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Better safety with NextDNS

NextDNS offers another layer of protection for all your devices. It protects you whether you are at home, work or elsewhere. Here's how it can help protect you.

A client called me and reported that his website was hacked. I wasn't the web builder, but told him I'd take a look. When he went into his message center, he was forced to a malware site instead. He couldn't get into his message center. He was unable to access the messages his clients and potential clients were sending him. When I popped in, everything was normal. So, I figured his browser was infected. We tried to find the problem and couldn't. A different browser had the same problem. Maybe his computer? But, instead, I decided to check my NextDNS logs. They clearly showed what happened. When I went to his message center, a link tried to send me to the malware site. But NextDNS grabbed the link and smashed it, recording where it tried to send me, the time and how it knew to stop it. I was oblivious. The site worked perfectly. The malware couldn’t affect me.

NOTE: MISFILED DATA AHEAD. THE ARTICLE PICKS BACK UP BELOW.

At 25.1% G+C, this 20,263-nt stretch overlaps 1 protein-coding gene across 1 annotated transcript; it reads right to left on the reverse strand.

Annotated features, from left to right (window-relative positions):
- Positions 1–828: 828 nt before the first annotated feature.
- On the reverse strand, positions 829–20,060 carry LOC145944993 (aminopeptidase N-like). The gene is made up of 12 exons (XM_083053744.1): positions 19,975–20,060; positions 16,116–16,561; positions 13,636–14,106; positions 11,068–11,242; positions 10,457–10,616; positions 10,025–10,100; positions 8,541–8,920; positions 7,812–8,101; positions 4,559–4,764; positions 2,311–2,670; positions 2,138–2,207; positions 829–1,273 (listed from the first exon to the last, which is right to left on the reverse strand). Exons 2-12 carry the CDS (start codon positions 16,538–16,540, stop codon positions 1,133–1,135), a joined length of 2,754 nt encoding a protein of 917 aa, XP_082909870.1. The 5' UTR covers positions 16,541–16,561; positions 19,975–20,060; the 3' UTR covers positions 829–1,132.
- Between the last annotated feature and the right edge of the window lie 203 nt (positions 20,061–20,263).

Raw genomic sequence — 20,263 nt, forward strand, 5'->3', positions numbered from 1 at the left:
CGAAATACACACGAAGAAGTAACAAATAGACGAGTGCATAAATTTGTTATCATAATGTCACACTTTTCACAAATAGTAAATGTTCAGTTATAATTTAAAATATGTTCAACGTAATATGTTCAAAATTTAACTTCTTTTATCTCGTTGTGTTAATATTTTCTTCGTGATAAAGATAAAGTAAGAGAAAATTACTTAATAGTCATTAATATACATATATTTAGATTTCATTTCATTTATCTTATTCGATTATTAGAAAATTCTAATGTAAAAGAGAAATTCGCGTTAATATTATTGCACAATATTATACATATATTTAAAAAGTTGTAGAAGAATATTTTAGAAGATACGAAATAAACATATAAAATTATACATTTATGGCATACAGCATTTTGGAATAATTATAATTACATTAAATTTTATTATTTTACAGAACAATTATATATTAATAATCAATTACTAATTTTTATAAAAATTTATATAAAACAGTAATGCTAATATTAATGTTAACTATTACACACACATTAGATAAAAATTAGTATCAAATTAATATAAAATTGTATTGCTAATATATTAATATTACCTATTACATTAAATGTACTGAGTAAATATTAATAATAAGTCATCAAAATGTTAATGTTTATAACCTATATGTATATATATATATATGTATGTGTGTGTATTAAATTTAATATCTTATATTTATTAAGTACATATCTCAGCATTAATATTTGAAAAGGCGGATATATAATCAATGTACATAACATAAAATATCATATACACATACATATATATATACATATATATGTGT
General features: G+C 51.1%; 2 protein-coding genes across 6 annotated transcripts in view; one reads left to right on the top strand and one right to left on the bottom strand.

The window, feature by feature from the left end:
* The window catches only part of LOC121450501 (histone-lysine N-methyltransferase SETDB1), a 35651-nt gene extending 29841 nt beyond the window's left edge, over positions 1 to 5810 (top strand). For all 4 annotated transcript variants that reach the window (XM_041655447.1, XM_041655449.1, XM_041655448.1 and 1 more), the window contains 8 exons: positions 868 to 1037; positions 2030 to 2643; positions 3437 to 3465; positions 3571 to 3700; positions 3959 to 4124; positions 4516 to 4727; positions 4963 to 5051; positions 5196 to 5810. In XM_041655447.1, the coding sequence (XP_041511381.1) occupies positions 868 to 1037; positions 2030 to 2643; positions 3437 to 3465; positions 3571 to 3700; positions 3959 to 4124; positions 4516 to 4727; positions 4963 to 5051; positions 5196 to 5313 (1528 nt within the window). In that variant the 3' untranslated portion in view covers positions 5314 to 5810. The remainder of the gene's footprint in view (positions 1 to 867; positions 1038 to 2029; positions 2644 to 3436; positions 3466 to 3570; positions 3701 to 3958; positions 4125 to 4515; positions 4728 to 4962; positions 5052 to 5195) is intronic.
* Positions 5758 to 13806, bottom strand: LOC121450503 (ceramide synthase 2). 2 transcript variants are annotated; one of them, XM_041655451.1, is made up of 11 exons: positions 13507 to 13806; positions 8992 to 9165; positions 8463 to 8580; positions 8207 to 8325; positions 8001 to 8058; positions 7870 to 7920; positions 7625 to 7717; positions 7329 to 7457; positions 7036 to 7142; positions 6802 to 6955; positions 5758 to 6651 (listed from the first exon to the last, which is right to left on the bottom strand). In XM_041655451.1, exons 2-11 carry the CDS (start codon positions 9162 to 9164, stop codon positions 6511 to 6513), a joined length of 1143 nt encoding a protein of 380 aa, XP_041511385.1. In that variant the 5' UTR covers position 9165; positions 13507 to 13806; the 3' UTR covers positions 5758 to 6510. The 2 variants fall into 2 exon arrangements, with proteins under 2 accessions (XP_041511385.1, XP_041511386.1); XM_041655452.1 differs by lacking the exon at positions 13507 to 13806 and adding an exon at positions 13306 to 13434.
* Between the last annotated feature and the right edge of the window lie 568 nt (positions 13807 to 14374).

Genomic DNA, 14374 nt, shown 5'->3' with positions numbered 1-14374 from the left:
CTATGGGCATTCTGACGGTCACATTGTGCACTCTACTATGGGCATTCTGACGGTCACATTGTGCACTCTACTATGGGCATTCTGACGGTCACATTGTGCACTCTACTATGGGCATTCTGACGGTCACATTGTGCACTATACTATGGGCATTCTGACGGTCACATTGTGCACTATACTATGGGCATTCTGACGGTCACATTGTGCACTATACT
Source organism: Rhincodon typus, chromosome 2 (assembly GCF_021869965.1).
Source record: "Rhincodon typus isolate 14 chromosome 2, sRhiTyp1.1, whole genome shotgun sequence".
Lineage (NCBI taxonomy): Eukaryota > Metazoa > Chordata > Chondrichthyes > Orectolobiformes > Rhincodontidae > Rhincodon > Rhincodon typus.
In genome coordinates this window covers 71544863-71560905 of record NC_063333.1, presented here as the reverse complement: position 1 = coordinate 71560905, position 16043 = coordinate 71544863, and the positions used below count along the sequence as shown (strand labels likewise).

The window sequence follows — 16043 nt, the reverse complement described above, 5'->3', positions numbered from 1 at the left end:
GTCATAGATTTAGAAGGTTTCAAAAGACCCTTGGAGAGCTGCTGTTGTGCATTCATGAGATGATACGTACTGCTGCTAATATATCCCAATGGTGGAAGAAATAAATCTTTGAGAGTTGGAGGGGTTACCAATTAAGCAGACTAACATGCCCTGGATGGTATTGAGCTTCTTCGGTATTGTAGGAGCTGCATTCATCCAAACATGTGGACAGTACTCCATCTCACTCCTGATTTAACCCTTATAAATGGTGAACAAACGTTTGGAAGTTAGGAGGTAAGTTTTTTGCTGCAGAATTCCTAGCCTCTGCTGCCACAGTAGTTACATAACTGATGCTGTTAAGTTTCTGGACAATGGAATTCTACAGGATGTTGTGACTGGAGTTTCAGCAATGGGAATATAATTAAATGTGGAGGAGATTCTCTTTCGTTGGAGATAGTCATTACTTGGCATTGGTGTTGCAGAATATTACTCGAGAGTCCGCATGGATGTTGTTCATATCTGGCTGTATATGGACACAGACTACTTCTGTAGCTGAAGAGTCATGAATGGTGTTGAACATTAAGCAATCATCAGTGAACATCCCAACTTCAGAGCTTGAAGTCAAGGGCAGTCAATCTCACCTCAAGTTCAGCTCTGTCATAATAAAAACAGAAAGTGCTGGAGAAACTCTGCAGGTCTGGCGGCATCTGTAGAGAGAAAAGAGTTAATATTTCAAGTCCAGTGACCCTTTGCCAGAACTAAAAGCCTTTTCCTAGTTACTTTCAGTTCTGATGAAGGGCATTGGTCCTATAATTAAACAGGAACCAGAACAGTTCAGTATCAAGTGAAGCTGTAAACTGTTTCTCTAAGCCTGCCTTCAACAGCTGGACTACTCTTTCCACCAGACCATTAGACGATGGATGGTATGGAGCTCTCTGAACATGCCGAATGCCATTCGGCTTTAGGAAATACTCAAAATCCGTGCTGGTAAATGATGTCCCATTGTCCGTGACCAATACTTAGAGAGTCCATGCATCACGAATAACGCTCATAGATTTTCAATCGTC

This isn't the first or only time NextDNS has stopped malware attempting to grab me. This isn't to say that my antivirus might not have stopped the attack, or seeing the malware site, I'd bale, but instead, I didn't even notice the issue. NextDNS also stops a lot of ads and tracking. I've been using it for about 2 years and am pleased.

What is DNS and how can it help?

DNS stands for Domain Name server. The domain name is a name like steveshank.com or homedepot.com. However, it is a bit like saying to an Uber driver, "I want to go to Steve's house." It won't get you there. You have to have an address. The Domain name servers translate your names into addresses the computer can use. For example, a DNS server will translate steveshank.com into the address: Then your browser can visit my site.

There are some things a DNS service can do which are very helpful.
  1. Fast. Give me the results quickly.